Tuesday, February 26, 2019
Notes for a quadriformist manifesto — #5: a recap of basic notions, to help move me out of doldrums and back up to speed
The deepest systemic struggle underway in our society is barely noticeable at this point. It’s the struggle between a centuries-old “triformism” on the one hand, and an emergent “quadriformism” on the other. It’s a struggle that should grow to reshape all the divisive struggles that currently dominate philosophical, ideological, and political discourse in our country: e.g., those about conservatism versus liberalism (and progressivism), about capitalism versus socialism, about public versus private sector solutions, not to mention a slew of struggles over race, class, ethnicity, identity, and other social, cultural, and economic issues. All these struggles and the arguments behind them will likely remain irresolvably stuck to America’s detriment, or they will be redefined to America’s benefit, depending on whether the aging forces of triformism continue to prevail or give way to the awakening forces for quadriformism.
From a TIMN (Tribes + Institutions + Markets + Networks) perspective (see earlier posts for explanation), America is in the early throes of evolving (or failing to evolve) from an aging triform (T+I+M) system into a next-stage quadriform (T+I+M+N) system. Our triform system has served America well for over two centuries, generating abundant progress. But our society’s complexity has grown so much that the triform model is no longer well suited to enabling our leaders to address and resolve America’s growing accumulation of problems — our triform system is becoming evermore muddled, for our society is outgrowing its capabilities.
The emergence of the +N/networks form of organization is still in its early phases, and its still not clear what it means for the evolution of quadriform societies in the coming decades (and centuries). Yet, +N’s emergence already lies behind the loosening, both functional and dysfunctional, of our T+I+M system, and helps explain the reversions to a malignant tribalism (the dark side of the T form) that now plague our triform system.
The triform model has depended on the evolution of three sectors — an informal base sector of families, communities, and other kinship associations (from T), plus a public sector (from +I) and a private sector (from +M) — and for many past decades these three sectors have thrived and worked fairly well together. But today all three sectors are in faltering if not failing shape: families and communities are in distress and disarray all across America, while our public and private sectors are failing to work well together. Both of the latter two have extreme proponents who seek to overemphasize one or the other sector, in expansive ways that ultimately distort and confound the capabilities of the triform model.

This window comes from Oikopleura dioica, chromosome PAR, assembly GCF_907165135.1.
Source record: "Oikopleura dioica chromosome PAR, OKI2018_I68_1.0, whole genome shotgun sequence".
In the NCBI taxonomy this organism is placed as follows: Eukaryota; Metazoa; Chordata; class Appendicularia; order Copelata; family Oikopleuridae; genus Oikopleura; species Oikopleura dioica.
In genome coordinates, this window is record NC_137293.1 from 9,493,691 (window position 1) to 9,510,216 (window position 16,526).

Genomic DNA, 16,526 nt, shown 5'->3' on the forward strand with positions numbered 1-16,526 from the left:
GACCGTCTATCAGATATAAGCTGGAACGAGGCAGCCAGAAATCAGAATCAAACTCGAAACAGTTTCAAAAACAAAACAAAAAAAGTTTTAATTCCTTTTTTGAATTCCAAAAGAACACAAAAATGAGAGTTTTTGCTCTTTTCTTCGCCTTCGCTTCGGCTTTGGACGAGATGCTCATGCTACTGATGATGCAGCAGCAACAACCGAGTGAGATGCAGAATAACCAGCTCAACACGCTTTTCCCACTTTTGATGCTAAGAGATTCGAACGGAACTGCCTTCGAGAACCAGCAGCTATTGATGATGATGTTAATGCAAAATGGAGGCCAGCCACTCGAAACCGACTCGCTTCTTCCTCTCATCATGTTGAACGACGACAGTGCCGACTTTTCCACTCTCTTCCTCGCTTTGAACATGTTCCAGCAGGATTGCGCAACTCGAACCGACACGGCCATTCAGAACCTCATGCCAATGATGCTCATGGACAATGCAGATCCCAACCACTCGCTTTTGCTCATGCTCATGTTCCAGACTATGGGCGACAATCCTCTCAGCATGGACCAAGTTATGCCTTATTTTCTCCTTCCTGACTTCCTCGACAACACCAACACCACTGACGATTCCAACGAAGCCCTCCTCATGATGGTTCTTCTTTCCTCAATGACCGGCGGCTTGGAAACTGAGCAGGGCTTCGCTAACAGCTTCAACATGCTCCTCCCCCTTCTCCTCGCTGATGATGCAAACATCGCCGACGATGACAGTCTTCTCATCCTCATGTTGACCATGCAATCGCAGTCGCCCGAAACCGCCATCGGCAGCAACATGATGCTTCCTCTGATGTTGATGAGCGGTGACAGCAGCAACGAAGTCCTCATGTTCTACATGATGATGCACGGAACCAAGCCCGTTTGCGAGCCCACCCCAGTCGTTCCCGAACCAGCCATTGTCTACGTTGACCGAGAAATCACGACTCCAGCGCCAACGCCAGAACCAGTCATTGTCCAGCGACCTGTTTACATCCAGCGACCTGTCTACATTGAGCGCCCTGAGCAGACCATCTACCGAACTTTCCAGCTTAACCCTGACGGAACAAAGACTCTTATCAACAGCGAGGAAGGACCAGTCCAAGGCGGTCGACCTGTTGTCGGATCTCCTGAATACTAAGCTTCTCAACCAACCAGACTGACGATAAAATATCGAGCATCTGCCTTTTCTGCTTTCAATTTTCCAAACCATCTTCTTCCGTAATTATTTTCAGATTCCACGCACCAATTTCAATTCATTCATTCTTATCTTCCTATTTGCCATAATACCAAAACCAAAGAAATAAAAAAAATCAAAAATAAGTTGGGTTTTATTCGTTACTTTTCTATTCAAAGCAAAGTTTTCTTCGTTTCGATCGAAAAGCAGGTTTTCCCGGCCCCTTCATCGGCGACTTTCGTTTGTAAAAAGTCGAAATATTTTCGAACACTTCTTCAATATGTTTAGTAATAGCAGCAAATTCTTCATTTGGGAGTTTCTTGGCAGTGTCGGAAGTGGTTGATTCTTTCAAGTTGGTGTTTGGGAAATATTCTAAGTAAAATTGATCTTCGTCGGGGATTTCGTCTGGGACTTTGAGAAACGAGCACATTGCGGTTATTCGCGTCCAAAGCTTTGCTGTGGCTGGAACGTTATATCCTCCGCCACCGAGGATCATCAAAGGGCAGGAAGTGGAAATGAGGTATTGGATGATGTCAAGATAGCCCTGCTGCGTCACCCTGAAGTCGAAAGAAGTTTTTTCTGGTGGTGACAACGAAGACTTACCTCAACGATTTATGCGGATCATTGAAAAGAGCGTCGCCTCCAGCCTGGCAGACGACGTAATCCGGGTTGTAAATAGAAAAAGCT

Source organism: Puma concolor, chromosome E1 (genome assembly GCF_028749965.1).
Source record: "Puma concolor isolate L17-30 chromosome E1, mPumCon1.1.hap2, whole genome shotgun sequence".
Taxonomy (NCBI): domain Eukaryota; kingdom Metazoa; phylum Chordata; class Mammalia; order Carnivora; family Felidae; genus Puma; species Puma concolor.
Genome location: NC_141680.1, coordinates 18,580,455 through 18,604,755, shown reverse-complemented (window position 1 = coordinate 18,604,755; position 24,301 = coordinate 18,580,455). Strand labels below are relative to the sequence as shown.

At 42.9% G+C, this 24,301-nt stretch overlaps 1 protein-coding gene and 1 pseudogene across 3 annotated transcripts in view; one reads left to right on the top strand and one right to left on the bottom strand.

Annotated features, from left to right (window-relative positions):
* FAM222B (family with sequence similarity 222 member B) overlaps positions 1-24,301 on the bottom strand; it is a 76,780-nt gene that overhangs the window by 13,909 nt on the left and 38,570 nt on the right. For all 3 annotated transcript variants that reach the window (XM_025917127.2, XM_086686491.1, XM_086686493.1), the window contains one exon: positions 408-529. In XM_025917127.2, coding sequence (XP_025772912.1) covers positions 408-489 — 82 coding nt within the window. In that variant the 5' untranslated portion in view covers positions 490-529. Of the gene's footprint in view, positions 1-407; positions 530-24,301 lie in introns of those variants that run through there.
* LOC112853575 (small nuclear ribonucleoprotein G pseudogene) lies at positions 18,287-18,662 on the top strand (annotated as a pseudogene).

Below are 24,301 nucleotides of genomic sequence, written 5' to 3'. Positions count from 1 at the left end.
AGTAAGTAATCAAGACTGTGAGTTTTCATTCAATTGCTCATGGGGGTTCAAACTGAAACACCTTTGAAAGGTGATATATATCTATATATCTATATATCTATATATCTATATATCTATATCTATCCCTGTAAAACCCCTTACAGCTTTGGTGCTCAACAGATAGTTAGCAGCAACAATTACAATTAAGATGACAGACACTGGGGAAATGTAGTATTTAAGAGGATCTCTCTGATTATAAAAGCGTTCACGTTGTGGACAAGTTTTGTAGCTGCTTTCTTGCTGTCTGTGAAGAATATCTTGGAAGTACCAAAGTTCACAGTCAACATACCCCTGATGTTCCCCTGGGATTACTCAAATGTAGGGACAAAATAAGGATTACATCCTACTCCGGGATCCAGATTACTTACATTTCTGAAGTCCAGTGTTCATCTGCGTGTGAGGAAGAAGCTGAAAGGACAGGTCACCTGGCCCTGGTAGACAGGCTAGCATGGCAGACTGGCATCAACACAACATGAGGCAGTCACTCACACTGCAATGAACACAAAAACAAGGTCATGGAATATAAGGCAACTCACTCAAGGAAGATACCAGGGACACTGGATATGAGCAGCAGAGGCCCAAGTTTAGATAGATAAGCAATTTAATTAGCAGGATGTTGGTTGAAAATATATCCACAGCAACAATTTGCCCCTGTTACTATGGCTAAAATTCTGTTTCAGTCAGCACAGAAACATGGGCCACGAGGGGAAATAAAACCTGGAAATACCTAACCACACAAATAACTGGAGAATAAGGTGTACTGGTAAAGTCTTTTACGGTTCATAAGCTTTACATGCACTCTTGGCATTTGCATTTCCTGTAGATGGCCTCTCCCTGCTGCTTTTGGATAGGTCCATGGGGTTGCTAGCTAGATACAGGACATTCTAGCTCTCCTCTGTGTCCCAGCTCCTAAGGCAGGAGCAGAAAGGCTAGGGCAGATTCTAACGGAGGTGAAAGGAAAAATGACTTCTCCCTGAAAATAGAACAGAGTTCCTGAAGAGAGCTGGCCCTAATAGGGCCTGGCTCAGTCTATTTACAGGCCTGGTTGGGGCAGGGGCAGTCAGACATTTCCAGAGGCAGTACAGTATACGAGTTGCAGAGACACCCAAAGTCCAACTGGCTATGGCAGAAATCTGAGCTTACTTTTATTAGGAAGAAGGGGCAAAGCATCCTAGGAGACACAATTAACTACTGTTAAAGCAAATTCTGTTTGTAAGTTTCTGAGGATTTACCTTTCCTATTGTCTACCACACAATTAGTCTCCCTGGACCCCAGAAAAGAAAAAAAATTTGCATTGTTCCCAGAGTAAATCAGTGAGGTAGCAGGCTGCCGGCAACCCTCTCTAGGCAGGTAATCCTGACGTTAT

This is especially true for policy matters that not only require public-private cooperation, but also that no longer fit clearly into either the public or the private sector. I refer in particular to health, education, environmental, and welfare matters, as I’ve explained in other posts. Such matters would benefit, as would American society as a whole, by enabling a new sector — by best accounts, a social or commons sector — to take hold formally alongside the other sectors, and by migrating into that new sector the policy matters and entities I mentioned above.
In short, America’s best hopes reside in adapting to and finding advantages in the rise of the fourth cardinal form of social organization and evolution — the information-age networks-based +N form. Our leaders should begin figuring out how best to use this form for society’s benefit in association with the earlier three forms. This may well mean consciously deliberately enabling the creation of a fourth sector — in all likelihood, a new social or commons sector — whose functioning will improve conditions for the other earlier sectors as well.
Triformism served our past growth, but it’s era is ending. It’s time to advance the idea of quadriformism, for it can provide a better organized and thus a brighter future for America.
More to follow, including on why these ideas should appeal as much to conservatives as to liberals and progressives.
[Revised from version posted on my FaceBook page, February 19, 2019.]